So my daughter wants to go to school but isnt old enough any ideas on what to do with her
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Heather - posted on 04/23/2010
My aunt had this problem w/a couple of her kids, and she started "mommy school". =) The kids would get up and dressed each morning, had backpacks and everything. They'd have a structured, preschool like morning with learning and craft activities, story and song time, talk about days of the weeks, months, shapes, colors, etc... just like at a preschool program... except you don't have to spend $$ on it! =) There are lots of coloring pages and little worksheets you can get online and print off for her, too. Good luck!
Crystal - posted on 04/20/2010
homeschool i have found a website that have 3 yr im think abt doingit for my daughter instead of sending her to school i dont really trust to mean people with my daughter plus her daddy is getting ready to deploy so i thinkits better for her to be with me instead of being away from bother her parents at one time there are more u just have to look to find the on hte web
April - posted on 04/19/2010
my 2 year old and i just do fun activity's at home that is kind of like school we do flash cards of the alphabet and numbers one threw 10. we also spend one week on one letter of the alaphabet we color the letter and then we color things that start with that letter all week. when we go up and down the stairs we count them and we do puzzles we learn the names of animals and the sounds they make and one of her favorite things to do is what we call a nature walk. We get a little bag and we go on a walk and she gets to find objects that she thinks are cool or we search for stuff that is a certain color and she gets to put it in her bag and we look threw it when we get home. hope this helps you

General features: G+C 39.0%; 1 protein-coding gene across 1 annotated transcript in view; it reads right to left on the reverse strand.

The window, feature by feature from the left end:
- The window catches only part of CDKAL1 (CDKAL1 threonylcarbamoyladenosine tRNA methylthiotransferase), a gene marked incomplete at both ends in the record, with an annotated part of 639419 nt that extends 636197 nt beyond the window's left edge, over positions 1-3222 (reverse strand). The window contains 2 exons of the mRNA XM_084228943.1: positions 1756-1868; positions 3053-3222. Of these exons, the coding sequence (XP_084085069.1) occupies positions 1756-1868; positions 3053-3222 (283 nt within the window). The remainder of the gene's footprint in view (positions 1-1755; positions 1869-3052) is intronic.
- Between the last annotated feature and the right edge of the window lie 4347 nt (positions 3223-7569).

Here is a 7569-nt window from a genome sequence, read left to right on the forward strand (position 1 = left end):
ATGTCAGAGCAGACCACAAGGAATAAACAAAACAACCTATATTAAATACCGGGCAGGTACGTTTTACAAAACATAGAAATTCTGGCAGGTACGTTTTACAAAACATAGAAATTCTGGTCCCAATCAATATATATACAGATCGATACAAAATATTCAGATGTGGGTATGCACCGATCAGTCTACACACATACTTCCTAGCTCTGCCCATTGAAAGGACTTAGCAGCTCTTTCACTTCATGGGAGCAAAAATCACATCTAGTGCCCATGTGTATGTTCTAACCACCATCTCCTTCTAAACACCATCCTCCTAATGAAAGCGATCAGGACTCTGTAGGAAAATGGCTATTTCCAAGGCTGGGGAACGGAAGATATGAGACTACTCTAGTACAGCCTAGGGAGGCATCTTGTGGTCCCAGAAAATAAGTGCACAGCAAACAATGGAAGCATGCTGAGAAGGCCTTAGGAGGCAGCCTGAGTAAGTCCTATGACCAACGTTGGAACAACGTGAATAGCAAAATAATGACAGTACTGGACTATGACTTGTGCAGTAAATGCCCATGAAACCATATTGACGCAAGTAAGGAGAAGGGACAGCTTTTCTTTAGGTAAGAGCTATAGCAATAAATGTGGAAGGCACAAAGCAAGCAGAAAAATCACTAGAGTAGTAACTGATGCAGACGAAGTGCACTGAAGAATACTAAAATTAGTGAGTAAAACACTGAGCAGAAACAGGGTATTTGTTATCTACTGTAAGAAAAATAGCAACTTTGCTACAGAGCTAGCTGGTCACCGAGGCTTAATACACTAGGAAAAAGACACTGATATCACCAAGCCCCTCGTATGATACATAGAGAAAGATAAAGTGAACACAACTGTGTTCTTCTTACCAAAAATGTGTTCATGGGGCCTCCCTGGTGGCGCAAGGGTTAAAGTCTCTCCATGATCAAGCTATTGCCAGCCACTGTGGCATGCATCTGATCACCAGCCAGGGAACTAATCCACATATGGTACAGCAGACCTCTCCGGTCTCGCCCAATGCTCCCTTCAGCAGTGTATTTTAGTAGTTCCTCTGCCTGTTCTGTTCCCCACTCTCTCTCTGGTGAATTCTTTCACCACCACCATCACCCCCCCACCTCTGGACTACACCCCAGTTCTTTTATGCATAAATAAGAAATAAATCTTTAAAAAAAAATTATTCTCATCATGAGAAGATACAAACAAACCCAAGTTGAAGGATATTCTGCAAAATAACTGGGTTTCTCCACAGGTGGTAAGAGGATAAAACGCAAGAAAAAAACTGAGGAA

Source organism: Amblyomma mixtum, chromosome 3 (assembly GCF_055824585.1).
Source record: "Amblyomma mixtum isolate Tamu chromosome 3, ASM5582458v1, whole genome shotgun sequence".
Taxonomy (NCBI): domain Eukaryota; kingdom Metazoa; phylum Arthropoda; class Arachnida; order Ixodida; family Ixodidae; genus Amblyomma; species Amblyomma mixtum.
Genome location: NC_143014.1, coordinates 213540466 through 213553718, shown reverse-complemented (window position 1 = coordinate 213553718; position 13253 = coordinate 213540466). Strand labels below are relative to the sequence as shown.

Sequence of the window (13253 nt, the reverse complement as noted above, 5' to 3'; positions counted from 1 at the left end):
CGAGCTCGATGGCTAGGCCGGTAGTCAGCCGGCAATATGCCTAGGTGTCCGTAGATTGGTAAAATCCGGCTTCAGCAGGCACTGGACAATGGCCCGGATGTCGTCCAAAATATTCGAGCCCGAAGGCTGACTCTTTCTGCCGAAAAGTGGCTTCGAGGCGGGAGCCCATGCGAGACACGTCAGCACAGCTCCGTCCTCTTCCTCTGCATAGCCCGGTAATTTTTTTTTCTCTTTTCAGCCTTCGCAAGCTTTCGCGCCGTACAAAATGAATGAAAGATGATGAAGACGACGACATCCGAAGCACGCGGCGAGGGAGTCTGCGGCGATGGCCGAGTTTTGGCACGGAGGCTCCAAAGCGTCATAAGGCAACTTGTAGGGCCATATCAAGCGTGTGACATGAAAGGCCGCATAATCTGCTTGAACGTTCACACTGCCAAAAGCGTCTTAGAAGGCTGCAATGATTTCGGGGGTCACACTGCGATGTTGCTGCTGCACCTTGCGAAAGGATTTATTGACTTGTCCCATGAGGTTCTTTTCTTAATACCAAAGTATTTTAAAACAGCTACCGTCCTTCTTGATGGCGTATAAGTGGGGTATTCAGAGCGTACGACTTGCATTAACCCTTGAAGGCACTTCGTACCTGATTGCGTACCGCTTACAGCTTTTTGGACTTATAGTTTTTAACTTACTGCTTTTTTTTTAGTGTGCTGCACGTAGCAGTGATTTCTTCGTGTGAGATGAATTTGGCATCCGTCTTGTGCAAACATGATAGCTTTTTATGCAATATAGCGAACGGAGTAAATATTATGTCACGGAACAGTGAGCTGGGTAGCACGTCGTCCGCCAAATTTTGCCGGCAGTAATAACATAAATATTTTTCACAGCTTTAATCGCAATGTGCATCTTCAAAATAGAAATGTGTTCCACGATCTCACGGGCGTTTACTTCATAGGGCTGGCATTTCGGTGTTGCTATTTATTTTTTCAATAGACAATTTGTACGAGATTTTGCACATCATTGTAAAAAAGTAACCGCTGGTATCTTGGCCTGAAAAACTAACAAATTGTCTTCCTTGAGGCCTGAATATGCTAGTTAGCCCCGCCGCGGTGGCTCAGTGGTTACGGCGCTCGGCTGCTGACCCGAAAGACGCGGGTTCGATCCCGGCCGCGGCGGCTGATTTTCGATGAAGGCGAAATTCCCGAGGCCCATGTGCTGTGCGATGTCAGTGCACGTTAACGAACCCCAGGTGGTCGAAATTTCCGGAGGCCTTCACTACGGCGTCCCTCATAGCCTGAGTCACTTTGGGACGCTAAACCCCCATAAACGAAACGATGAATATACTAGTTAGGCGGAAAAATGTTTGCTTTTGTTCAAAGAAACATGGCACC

Dawn - posted on 04/19/2010
How old is she? If she is old enough for pre-kindergarden, put her in that. Otherwise, check with your park district for classes relating to something she likes...dance, art, music, sports, etc. Sometimes, they also offer foreign languages too. I started classes for my son when he was 4. He tried Spanish classes, magic classes, sports, Taekwondo, etc. Also, if you have a KinderCare in the area, they are an excellent school and offer many options...Kindermusic, hooked on phonics, hooked on math, karate, Muzzy Spanish classes, piano lessons, etc. Maybe try one to two days a week for a few hours a day.
Good luck to you!
Amanda - posted on 04/17/2010